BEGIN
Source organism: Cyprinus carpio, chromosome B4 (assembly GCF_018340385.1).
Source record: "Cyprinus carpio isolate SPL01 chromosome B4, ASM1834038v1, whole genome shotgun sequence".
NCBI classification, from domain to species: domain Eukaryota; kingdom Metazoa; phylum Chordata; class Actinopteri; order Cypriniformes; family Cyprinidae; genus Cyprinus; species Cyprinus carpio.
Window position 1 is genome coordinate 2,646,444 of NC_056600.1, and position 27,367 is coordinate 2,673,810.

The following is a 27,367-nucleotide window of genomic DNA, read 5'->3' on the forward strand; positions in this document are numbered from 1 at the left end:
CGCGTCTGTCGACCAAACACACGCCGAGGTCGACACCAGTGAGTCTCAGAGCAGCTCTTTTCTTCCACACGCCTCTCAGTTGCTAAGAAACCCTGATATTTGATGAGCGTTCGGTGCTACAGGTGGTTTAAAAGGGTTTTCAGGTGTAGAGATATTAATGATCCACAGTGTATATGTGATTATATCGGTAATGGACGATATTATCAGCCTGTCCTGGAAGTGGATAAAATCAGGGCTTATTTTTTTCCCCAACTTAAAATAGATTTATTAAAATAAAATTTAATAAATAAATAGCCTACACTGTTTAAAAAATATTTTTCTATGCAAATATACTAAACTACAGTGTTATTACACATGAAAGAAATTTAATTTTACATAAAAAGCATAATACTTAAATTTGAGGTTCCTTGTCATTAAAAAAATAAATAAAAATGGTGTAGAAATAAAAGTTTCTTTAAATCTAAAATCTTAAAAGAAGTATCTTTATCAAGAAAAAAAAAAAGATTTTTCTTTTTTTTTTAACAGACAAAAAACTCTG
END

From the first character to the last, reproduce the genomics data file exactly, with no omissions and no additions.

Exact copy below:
Source organism: Cyprinus carpio, chromosome B4 (assembly GCF_018340385.1).
Source record: "Cyprinus carpio isolate SPL01 chromosome B4, ASM1834038v1, whole genome shotgun sequence".
NCBI classification, from domain to species: domain Eukaryota; kingdom Metazoa; phylum Chordata; class Actinopteri; order Cypriniformes; family Cyprinidae; genus Cyprinus; species Cyprinus carpio.
Window position 1 is genome coordinate 2,646,444 of NC_056600.1, and position 27,367 is coordinate 2,673,810.

The following is a 27,367-nucleotide window of genomic DNA, read 5'->3' on the forward strand; positions in this document are numbered from 1 at the left end:
CGCGTCTGTCGACCAAACACACGCCGAGGTCGACACCAGTGAGTCTCAGAGCAGCTCTTTTCTTCCACACGCCTCTCAGTTGCTAAGAAACCCTGATATTTGATGAGCGTTCGGTGCTACAGGTGGTTTAAAAGGGTTTTCAGGTGTAGAGATATTAATGATCCACAGTGTATATGTGATTATATCGGTAATGGACGATATTATCAGCCTGTCCTGGAAGTGGATAAAATCAGGGCTTATTTTTTTCCCCAACTTAAAATAGATTTATTAAAATAAAATTTAATAAATAAATAGCCTACACTGTTTAAAAAATATTTTTCTATGCAAATATACTAAACTACAGTGTTATTACACATGAAAGAAATTTAATTTTACATAAAAAGCATAATACTTAAATTTGAGGTTCCTTGTCATTAAAAAAATAAATAAAAATGGTGTAGAAATAAAAGTTTCTTTAAATCTAAAATCTTAAAAGAAGTATCTTTATCAAGAAAAAAAAAAAGATTTTTCTTTTTTTTTTAACAGACAAAAAACTCTG